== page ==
Need to get your finances in order? What to look for in an adviser

When managing your own finances is no longer a wise or viable option, it’s time to seek the help of a professional financial adviser. The qualifications and business models of financial advisers do vary, so it’s important to evaluate advisers and their firms prior to making a decision. There are a number of points to consider.


Similar to anything else that’s important to you and your family, working with an experienced professional can make a meaningful difference. Additionally, you may want to review an individual’s credentials. There are a number of financial planning designations, and if these are earned it may indicate a commitment to the business. Question to ask: How many years have you been doing specifically what you do now?

Business model


With most professions, there are different ways of doing things and the financial advisory business is no exception. financial advisers have different styles and investment philosophies. None of these differences are necessarily right or wrong. As a prospective client, it’s important for you to understand exactly what the financial advisers does for his or her clients and determine if you are a good fit. Questions to ask: What exactly do you do for your clients? What type of client experience can I expect?


Employment history

During a long career it’s certainly reasonable for a financial advisers to work at a few different firms. Some branch out and establish their own firms. If a financial advisers switches firms excessively, however, you may want to find out why. Questions to ask: Which firms have you been with during your career? Why did you switch firms?


Financial advisers sometimes have teams that support their business. In all likelihood you will interact with team members frequently, so it’s worthwhile to inquire about them. Questions to ask: Can you tell me about the roles of your different team members? How long have you worked together?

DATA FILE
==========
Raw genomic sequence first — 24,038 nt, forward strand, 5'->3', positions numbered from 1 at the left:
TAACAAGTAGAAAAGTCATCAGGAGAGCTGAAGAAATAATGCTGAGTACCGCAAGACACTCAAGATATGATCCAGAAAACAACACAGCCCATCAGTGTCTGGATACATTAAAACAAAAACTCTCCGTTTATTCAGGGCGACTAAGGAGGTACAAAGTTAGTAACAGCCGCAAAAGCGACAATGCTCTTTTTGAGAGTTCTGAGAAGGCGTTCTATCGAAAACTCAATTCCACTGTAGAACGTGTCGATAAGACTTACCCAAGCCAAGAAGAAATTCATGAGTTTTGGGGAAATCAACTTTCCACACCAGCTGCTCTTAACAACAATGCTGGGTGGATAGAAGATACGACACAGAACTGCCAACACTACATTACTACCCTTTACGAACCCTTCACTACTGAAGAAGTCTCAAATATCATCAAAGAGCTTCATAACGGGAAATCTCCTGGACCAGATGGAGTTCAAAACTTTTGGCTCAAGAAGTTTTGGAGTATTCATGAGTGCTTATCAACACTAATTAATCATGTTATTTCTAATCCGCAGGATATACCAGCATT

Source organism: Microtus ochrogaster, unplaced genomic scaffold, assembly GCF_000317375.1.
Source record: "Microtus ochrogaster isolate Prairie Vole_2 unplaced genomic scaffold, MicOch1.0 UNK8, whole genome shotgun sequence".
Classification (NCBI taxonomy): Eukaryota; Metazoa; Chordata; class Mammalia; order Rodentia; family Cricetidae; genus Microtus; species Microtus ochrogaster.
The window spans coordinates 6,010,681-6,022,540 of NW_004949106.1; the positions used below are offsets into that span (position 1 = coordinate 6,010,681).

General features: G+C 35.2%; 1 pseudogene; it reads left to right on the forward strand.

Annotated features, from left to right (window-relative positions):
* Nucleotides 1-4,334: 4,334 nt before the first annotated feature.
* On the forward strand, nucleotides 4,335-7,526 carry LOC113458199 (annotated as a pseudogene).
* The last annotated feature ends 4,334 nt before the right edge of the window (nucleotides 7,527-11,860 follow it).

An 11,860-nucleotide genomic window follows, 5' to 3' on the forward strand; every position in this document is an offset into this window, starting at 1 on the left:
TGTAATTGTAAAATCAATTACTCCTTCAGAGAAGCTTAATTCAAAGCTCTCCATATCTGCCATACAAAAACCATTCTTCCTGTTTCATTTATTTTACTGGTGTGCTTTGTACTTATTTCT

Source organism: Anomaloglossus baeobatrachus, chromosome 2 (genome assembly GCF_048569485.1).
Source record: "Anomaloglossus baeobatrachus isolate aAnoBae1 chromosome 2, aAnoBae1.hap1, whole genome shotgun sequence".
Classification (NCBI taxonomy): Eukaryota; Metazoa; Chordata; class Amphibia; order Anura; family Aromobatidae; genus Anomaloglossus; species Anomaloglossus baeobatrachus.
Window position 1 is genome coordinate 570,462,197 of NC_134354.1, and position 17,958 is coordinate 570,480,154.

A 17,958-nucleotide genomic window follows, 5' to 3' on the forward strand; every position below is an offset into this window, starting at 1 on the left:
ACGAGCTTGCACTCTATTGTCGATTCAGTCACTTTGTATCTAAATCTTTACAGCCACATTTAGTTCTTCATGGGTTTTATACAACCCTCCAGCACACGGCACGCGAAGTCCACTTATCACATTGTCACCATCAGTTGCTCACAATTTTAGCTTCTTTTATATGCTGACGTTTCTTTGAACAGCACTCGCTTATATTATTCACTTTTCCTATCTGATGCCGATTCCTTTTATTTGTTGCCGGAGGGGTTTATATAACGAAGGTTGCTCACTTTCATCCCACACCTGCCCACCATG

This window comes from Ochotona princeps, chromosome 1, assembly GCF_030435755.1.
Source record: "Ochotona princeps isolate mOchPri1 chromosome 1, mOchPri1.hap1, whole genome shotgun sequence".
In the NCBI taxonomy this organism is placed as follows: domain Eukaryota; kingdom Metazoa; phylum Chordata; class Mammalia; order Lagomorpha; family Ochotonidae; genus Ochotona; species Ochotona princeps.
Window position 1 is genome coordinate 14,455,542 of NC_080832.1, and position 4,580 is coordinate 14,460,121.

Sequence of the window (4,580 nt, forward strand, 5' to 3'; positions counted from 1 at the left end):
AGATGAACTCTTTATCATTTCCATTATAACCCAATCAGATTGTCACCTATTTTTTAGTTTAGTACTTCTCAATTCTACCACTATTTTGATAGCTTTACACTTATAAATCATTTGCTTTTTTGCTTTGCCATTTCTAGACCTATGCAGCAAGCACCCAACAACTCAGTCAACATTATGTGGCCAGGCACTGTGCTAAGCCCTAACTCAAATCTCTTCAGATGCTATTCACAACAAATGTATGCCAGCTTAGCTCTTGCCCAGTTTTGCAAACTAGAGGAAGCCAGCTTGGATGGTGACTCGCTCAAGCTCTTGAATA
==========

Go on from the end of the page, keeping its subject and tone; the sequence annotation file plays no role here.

Financial advisers cannot be all things to all people. In recognition of that, financial advisers usually focus on a certain type of client or situation. Your optimal experience as a client will likely take place if you fit into that niche. Question to ask: Can you describe your typical client?


First understand that if you are hiring someone to manage your finances, you are not a candidate for a do-it-yourself platform. You have chosen to pay someone so you can have time and sanity back in your life. There are a few different methods of paying for financial services.

The two most common are traditional brokerage commissions, and a percentage of assets under management. Neither is right or wrong and a combination of the two is perfectly reasonable. Questions to ask: How are you compensated? What is your estimate of my annual cost?"

When a client-adviser relationship is unsuccessful, it’s frequently due to expectations not being met. It’s therefore imperative to be open and clear about what you need and expect if you are to work together. If something is not making sense to you, ask for clarification and examples to deepen your understanding.

Jeffrey A. Swett is a financial advisor with UBS Financial Services Inc., a subsidiary of UBS AG. Member, FINRA/SIPC. UBS Financial Services Inc. financial advisor engaged The Hill to feature this article. As a firm providing wealth management services to clients, we offer both investment advisory and brokerage services. These services are separate and distinct, differ in material ways and are governed by different laws and separate contracts. For more information on the distinctions between our brokerage and investment advisory services, please speak a your financial advisor or visit our website. The views expressed herein are those of the author and may not necessarily reflect the views of UBS Financial Services Inc.

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